Out to lunch

I was wandering down to see off Pete (SA) not Pete (UK) who is leaving to stay at Kissamos for a few days before taking the ferry to the Peloponnese and thence to Athens. He had his motorbike all packed up and was saying goodbye to his neighbours. Georgia intercepted me to bring me up-to-date with the most recent goings-on and to invite me to dine with her at the restaurant. I had greens and then stuffed tomato and pepper followed by some fruit. Georgia nibbled on something as she was waiting for the arrival of a pot from her mother. Initially, she spoke about going to her mother’s for lunch, there was a phone call and then the pot showed up. We made pleasant conversation and I fed my face. Any intention I had to do anything useful in the latter part of the afternoon melted away.

Interesting information derived from the conversation was that Xanthippos blotted his copybook once too often so has been laid off until the winter time. He’s regularly sacked and doesn’t get on well with his brother who also works at the camping. Xanthippos’ friend George, who has been working at Cedar Bay Villas but staying at the camping, said he didn’t want to work at the camping so has left taking Small Rat Dog and his girlfriend/partner with him. About Par for this stage of the season. Georgia has engaged a family retainer who will work for the remainder of the season.

The poor state of the road appears to be working in favour of the camping as customers, once at the camping, are content to stay and partake of the services rather than do battle with the road. I can relate to that. So long as they manage to get to the camping in the first place. At least all the signs on the road to the camping have been replaced so customers don’t get lost.

Last weekend was very busy with nearly 200 staying on the camping: probably a record and due to the holiday falling in June outside of term time. I’m told that the camping is doing alright despite other local businesses bemoaning poor visitor numbers. I believe the Turkish Lira is quite weak and the country less unstable which may encourage [UK] visitors there rather than to more expensive EuroLand countries.

Maria says she may need me to cover reception next Tuesday morning as she has a hospital appointment. Other observers remark there appears to be a staffing imbalance between front-of-house staff at the bar, restaurant and the kitchen and reception and housekeeping. Maria is expected to run the reception on her own with Olivia holding the fort while she sneaks out for food or drink. Olivia is responsible for keeping all of the toilets, showers and bathrooms clean as well as the kitchens, cleaning the twelve wooden cabins, changing the bedding in these and the three static vans. She also does the watering as Xanthippos is no longer around. Xanthippos might be a pain in the arse but he works hard.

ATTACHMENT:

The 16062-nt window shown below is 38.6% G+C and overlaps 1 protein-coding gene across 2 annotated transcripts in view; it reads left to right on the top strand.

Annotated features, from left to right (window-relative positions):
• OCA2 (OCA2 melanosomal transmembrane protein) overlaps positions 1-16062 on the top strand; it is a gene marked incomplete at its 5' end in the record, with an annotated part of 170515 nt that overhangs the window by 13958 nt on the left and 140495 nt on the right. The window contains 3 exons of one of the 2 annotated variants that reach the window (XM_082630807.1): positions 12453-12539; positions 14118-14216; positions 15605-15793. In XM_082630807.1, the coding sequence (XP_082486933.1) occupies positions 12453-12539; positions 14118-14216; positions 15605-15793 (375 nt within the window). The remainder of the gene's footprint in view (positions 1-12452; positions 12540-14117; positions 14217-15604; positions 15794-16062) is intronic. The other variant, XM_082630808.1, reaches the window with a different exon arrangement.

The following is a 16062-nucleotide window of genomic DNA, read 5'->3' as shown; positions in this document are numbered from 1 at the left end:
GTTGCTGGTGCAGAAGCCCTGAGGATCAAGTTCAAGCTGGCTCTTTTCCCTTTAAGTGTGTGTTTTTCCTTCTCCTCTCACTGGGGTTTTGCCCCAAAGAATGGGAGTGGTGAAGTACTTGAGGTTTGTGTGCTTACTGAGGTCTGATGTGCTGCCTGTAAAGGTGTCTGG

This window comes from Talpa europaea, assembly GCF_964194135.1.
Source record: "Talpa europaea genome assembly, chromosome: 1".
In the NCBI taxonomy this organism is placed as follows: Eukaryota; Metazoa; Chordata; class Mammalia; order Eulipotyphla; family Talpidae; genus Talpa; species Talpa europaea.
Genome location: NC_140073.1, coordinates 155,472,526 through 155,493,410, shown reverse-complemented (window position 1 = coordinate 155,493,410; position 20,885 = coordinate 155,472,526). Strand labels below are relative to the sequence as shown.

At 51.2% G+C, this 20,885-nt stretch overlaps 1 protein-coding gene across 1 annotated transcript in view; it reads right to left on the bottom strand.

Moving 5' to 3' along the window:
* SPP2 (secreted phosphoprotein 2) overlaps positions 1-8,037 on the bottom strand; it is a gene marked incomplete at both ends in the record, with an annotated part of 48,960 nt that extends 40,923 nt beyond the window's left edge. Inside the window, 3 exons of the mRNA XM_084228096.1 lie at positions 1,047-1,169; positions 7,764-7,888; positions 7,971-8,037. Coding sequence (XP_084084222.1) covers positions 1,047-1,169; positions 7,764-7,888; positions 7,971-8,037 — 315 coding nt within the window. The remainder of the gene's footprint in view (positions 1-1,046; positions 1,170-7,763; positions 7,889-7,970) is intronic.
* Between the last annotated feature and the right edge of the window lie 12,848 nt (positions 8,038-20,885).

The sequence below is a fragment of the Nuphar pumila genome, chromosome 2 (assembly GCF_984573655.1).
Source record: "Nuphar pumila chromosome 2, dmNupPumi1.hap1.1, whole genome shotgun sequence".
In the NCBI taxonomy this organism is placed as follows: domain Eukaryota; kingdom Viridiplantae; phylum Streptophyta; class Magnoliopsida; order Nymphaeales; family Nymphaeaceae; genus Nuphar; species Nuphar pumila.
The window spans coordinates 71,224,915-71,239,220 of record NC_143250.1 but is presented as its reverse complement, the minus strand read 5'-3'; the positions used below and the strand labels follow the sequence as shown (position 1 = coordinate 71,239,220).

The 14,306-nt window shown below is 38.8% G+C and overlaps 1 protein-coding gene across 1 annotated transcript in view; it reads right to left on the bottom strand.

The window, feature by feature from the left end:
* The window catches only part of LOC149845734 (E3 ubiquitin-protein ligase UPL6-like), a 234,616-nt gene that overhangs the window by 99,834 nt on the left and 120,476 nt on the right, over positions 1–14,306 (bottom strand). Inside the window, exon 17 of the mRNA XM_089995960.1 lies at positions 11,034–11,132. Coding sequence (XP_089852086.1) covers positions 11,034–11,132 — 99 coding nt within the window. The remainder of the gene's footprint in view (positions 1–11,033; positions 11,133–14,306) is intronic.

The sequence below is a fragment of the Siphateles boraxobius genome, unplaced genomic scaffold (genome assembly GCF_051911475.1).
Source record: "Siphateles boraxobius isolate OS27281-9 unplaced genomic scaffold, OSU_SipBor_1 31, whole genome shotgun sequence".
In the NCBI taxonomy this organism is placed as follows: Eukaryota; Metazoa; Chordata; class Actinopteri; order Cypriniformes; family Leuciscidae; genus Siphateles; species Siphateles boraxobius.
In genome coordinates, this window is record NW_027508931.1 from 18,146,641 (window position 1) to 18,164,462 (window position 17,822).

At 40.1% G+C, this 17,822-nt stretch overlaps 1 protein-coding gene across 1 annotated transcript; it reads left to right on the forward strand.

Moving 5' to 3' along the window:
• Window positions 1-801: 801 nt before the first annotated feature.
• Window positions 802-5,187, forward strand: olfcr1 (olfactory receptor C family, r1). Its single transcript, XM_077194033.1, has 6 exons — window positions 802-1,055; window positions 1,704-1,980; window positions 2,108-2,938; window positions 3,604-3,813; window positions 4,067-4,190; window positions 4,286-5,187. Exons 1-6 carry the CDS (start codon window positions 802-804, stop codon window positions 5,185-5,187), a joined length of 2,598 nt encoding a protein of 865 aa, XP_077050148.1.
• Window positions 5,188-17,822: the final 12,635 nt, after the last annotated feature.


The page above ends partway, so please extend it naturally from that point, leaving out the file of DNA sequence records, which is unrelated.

Other news today: top temperature of 32.2℃ and mostly sunny. The sea was pleasantly warm this morning and the Early Walk was uneventful. The dogs appear to have behaved nicely during my absence stuffing my face. I have no need to cook so can enjoy a leisurely evening doing very little but will probably retire early as I was late last night.

Today is June’s birthday. I called her but she was wrestling with her carers as they were about to take her out in a wheelchair on a visit around the village. Our conversation was short and began: “Yes, I’m still alive!”. She appeared more upbeat than the last time we spoke. I’ll give her another call when her calendar is less busy.

I was somewhat perturbed to note that a large cockroach came into the van this morning then promptly died – is this a reflection on the level of cleanliness?

We are all outside enjoying the evening coolness. Radio Paradise is providing entertainment, an incense stick is burning in an attempt to ward off flying insects. There is also heavy-duty citronella candle burning too. There is still a number of insects flying about. It is also the beginning of the fly season as I’ve noticed many of the greenhouses are cleaning out the tomato vines. Trucks and pickups are carting the unwanted vines off to be dumped providing an excellent breeding ground for flies. The wet winter has supplied ideal conditions for mosquitoes as the streams start to dry up and stagnate.

A damp Fido swathed in leads with a far less fluffy Oskar in the background


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